281-1 Clay-Based Therapy for Aflatoxicosis in Animals and Humans.

See more from this Division: S09 Soil Mineralogy
See more from this Session: Symposium--Minerals, Nanoparticles, and Health: I
Tuesday, October 18, 2011: 8:00 AM
Henry Gonzalez Convention Center, Room 212B
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Timothy Phillips1, Alicia Marroquin-Cardona1, Nicole Mitchell1, Nii-Ayi Ankrah2, Justice Kumi2, Natalie Johnson1, Jia-Sheng Wang3, Lili Tang3, Pauline Jolly4 and Jonathan H. Williams5, (1)Veterinary Integrative Biosciences, College of Veterinary Medicine, Texas A&M University, College Station, TX
(2)Noguchi Memorial Institute for Medical Research, University of Ghana, Legon, Ghana
(3)Environmental Health Sciences, College of Public Health, University of Georgia, Athens, GA
(4)Department of Epidemiology, UAB School of Public Health, Birmingham, AL
(5)Peanut Collaborative Research Support Program, University of Georgia, Griffin, GA
Innovative enterosorption strategies for the detoxification of aflatoxins have been developed. Calcium montmorillonite clay (NS) has been shown to prevent aflatoxicosis in a variety of animals when included in the diet. Results have shown that NS clay binds aflatoxins with high affinity and high capacity in the gastrointestinal tract, resulting in a notable reduction in the bioavailability of these toxins without interfering with the utilization of important vitamins and other micronutrients. This strategy is currently being evaluated as a potential remedy for acute aflatoxicosis and as a sustainable intervention for the detoxification of aflatoxin-contaminated food. Clinical intervention trials in the U.S. and Ghana (respectively), have confirmed the apparent safety, efficacy and palatability of NS clay delivered in capsule form and/or in food. A study in Ghanaians at high risk for aflatoxicosis has indicated that NS, at a level equivalent to the minimal effective dose in animals, significantly reduced biomarkers of aflatoxin exposure in blood and urine, and did not interfere with the levels of serum vitamins A and E, and iron and zinc. Ongoing work in the U.S. is focusing on strategies to mitigate dietary risk factors associated with hepatocellular carcinoma. In summary, enterosorption strategies and therapies based on montmorillonite clays are promising for the management of aflatoxins and as a sustainable public health intervention. The montmorillonite clay remedy is novel, inexpensive and easily disseminated. Importantly, all aflatoxin sequestering clays should be rigorously evaluated in vitro and in vivo, and should meet the following criteria: (1) favorable thermodynamic characteristics of mycotoxin sorption, (2) tolerable levels of priority metals, dioxins/furans and other contaminants, (3) safety and efficacy in multiple animal species, (4) safety and efficacy in long-term trials, and (5) negligible interactions with vitamins, iron and zinc and other important micronutrients. Supported by USAID-PCRSP TAM149 and NIH 1R01MD005819-01.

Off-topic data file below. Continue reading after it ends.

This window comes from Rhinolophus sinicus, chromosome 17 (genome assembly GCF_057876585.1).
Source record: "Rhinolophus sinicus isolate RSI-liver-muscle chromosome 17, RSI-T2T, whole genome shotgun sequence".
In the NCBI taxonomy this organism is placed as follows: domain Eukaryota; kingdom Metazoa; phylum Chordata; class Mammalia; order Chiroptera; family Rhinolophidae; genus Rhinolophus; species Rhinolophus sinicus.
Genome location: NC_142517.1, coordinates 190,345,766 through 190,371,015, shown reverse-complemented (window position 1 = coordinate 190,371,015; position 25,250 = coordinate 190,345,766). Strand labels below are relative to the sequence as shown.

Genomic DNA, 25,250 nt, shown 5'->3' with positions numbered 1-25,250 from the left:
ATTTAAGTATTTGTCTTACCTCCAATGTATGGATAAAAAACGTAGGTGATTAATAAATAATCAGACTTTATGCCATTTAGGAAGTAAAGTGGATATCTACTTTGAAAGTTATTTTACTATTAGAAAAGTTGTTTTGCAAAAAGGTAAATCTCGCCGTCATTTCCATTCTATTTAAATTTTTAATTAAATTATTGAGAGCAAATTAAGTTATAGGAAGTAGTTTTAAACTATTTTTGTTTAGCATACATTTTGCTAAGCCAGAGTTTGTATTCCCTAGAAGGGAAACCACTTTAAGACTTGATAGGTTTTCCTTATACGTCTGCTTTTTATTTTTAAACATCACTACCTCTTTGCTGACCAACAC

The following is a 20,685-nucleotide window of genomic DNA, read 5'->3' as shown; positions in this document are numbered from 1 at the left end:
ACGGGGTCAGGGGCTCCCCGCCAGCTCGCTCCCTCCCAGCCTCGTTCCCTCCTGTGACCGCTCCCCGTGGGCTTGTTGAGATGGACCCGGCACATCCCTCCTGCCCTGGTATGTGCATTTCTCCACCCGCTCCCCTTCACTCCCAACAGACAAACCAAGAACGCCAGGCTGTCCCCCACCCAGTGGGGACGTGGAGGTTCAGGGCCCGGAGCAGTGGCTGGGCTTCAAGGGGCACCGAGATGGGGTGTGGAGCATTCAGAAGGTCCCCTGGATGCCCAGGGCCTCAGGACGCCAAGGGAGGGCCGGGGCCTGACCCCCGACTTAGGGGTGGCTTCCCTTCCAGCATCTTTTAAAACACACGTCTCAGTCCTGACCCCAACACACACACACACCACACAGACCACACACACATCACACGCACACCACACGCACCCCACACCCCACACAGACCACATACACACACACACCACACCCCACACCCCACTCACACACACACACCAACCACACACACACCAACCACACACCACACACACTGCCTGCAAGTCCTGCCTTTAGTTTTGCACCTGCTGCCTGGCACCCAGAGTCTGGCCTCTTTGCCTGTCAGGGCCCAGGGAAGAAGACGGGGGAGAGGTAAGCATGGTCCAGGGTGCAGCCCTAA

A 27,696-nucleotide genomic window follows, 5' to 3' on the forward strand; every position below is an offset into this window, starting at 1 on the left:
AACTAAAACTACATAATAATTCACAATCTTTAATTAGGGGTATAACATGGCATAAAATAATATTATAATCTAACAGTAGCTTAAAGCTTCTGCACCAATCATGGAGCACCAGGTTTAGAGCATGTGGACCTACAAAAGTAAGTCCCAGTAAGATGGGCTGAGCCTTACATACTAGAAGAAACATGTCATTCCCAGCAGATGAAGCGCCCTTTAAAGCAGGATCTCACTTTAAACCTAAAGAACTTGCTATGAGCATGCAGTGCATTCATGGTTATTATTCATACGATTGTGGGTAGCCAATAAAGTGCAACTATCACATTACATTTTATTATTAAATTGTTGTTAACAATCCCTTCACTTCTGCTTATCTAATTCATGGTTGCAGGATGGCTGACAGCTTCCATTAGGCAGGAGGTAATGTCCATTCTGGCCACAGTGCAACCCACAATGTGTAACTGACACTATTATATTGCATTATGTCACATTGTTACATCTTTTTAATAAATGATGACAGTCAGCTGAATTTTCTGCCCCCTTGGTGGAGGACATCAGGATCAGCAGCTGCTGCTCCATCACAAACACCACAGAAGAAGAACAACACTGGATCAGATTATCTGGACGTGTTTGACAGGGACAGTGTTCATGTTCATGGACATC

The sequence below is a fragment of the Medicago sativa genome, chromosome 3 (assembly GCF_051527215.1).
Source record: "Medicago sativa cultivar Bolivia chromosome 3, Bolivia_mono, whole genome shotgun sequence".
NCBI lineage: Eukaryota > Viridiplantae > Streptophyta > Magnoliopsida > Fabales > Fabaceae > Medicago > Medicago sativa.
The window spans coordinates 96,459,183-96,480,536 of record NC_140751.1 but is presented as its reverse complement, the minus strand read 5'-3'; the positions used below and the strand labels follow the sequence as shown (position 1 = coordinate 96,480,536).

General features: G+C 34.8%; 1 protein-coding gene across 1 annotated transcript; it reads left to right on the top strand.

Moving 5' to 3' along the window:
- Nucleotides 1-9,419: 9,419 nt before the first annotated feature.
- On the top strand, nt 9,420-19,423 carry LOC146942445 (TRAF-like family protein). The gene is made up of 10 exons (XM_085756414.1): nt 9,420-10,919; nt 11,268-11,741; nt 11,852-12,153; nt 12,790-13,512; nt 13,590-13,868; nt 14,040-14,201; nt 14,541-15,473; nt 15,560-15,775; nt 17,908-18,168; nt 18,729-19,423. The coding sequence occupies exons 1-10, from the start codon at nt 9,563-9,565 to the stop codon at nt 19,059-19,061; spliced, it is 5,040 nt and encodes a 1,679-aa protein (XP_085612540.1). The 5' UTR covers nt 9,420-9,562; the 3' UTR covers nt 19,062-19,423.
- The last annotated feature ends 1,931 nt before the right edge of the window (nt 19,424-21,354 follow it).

See more from this Division: S09 Soil Mineralogy
See more from this Session: Symposium--Minerals, Nanoparticles, and Health: I